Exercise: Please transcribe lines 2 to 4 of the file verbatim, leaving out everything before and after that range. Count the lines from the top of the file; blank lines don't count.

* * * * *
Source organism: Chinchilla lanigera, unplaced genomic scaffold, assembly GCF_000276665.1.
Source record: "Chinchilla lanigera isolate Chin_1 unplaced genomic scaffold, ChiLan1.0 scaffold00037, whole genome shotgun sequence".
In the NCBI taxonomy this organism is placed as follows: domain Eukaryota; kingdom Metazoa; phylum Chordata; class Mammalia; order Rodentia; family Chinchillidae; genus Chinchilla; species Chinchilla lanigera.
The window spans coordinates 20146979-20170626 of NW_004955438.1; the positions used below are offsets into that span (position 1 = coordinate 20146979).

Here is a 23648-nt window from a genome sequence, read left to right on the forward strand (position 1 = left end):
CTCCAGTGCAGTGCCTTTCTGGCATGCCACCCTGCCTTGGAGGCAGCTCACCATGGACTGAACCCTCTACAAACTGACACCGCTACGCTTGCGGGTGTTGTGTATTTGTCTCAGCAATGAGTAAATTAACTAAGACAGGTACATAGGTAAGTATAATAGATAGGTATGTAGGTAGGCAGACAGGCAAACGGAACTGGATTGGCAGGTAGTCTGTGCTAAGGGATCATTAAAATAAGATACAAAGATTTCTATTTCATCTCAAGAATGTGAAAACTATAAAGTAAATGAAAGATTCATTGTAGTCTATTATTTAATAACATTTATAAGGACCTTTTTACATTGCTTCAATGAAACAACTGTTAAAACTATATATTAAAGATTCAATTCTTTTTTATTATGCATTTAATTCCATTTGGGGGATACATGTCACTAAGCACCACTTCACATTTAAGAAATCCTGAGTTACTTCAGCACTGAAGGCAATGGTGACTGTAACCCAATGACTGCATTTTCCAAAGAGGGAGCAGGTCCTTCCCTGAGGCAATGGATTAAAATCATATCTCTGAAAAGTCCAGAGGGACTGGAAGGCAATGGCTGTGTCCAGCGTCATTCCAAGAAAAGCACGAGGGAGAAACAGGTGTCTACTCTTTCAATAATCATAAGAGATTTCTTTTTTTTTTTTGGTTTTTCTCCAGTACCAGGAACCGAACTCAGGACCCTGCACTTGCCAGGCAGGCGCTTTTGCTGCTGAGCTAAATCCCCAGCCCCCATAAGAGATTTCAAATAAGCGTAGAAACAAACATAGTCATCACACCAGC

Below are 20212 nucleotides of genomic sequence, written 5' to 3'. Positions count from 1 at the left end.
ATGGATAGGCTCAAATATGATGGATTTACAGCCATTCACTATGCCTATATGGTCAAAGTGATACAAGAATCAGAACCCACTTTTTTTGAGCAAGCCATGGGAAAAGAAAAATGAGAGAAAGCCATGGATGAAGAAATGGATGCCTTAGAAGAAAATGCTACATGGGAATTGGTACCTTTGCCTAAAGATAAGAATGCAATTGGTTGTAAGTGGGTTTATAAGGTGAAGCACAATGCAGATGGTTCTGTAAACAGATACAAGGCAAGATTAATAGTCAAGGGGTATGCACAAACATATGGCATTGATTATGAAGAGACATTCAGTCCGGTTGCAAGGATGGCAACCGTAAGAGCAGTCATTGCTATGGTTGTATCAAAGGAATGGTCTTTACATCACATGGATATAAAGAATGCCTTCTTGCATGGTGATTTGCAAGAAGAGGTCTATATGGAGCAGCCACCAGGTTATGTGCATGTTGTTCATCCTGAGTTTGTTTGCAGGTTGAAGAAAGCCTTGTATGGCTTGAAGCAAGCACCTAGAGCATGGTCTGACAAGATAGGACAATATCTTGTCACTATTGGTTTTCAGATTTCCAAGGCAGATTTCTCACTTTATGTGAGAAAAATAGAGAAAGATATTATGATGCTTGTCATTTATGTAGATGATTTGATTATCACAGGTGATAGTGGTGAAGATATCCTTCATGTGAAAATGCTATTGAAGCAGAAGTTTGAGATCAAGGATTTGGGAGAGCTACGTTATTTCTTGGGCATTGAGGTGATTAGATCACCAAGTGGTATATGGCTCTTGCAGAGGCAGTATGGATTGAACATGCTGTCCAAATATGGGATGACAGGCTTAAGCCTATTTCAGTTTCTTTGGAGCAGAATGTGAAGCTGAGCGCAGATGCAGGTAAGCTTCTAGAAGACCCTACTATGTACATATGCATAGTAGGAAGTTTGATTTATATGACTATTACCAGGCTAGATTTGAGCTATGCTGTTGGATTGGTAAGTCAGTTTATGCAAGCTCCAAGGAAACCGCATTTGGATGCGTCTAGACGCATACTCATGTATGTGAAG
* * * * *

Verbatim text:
Source record: "Chinchilla lanigera isolate Chin_1 unplaced genomic scaffold, ChiLan1.0 scaffold00037, whole genome shotgun sequence".
In the NCBI taxonomy this organism is placed as follows: domain Eukaryota; kingdom Metazoa; phylum Chordata; class Mammalia; order Rodentia; family Chinchillidae; genus Chinchilla; species Chinchilla lanigera.
The window spans coordinates 20146979-20170626 of NW_004955438.1; the positions used below are offsets into that span (position 1 = coordinate 20146979).